NASA’s OSIRIS-REx Spacecraft Begins Environmental Testing

October 21, 2015 -
The high gain antenna and solar arrays were installed on the OSIRIS-REx spacecraft prior to it moving to environmental testing.  Credit: Lockheed Martin Corporation

The high gain antenna and solar arrays were installed on the OSIRIS-REx spacecraft prior to it moving to environmental testing. Credit: Lockheed Martin Corporation

NASA’s Origins, Spectral Interpretation, Resource Identification, Security-Regolith Explorer (OSIRIS-REx) mission is undergoing environmental testing at Lockheed Martin Space Systems facilities, near Denver, Colorado. OSIRIS-REx will be the first U.S. mission to return samples from an asteroid to Earth for further study.

“OSIRIS-REx is entering environmental testing on schedule, on budget and with schedule reserves,” said Mike Donnelly, OSIRIS-REx project manager at NASA’s Goddard Space Flight Center in Greenbelt, Maryland. “This allows us to have flexibility if any concerns arise during final launch preparations.”

Over the next five months, the spacecraft will be subjected to a range of rigorous tests that simulate the vacuum, vibration and extreme temperatures it will experience throughout the life of its mission.

“This is an exciting time for the program as we now have a completed spacecraft and the team gets to test drive it, in a sense, before we actually fly it to asteroid Bennu,” said Rich Kuhns, OSIRIS-REx program manager at Lockheed Martin Space Systems. “The environmental test phase is an important time in the mission as it will reveal any issues with the spacecraft and instruments, while here on Earth, before we send it into deep space.”

Specifically, the OSIRIS-REx spacecraft will undergo tests to simulate the harsh environment of space, including acoustical, separation and deployment shock, vibration, and electromagnetic interference. The simulation concludes with a test in which the spacecraft and its instruments are placed in a vacuum chamber and cycled through the extreme hot and cold temperatures it will face during its journey to Bennu.

“This milestone marks the end of the design and assembly stage,” said Dante Lauretta, principal investigator for OSIRIS-REx at the University of Arizona, Tucson. “We now move on to test the entire flight system over the range of environmental conditions that will be experienced on the journey to Bennu and back. This phase is critical to mission success, and I am confident that we have built the right system for the job.”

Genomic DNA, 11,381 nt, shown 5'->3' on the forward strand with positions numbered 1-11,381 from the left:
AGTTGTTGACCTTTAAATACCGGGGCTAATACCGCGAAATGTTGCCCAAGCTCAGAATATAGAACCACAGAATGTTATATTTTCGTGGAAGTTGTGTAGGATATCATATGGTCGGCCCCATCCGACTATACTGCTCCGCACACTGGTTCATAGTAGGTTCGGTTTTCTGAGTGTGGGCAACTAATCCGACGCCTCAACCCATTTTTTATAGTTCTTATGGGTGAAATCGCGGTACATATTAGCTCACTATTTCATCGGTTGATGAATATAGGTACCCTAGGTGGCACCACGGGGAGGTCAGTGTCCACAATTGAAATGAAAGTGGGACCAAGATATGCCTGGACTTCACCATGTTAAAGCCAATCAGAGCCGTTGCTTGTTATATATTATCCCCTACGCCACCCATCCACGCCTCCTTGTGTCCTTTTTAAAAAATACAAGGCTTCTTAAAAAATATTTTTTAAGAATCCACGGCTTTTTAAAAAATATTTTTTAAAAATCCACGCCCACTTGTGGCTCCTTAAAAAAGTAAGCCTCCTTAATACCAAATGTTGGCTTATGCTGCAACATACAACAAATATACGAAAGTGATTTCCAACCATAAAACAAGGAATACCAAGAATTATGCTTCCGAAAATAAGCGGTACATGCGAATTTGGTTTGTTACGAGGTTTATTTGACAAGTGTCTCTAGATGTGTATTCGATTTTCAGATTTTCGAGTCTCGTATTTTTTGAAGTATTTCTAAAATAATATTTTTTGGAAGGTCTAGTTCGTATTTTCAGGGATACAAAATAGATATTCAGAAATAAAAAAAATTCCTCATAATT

OSIRIS-REx is scheduled to ship from Lockheed Martin’s facility to NASA’s Kennedy Space Center next May, where it will undergo final preparations for launch.

After launch in September 2016, the spacecraft will travel to the near-Earth asteroid Bennu and bring at least a 60-gram (2.1-ounce) sample back to Earth for study. OSIRIS-REx will return the largest sample from space since the Soviet Union’s Luna 24 mission returned 170 grams (6 ounces) of lunar soil in 1976.

Scientists expect that the Bennu may hold clues to the origin of the solar system and the source of water and organic molecules that may have made their way to Earth. OSIRIS-REx’s investigation will inform future efforts to develop a mission to mitigate an impact, should one be required.

NASA’s Goddard Space Flight Center in Greenbelt, Maryland, provides overall mission management, systems engineering and safety and mission assurance for OSIRIS-REx. Dante Lauretta is the mission’s principal investigator at the University of Arizona. Lockheed Martin Space Systems in Denver is building the spacecraft. OSIRIS-REx is the third mission in NASA’s New Frontiers Program. NASA’s Marshall Space Flight Center in Huntsville, Alabama, manages New Frontiers for the agency’s Science Mission Directorate in Washington.

Media Contact

Erin Morton
OSIRIS-REx Communications

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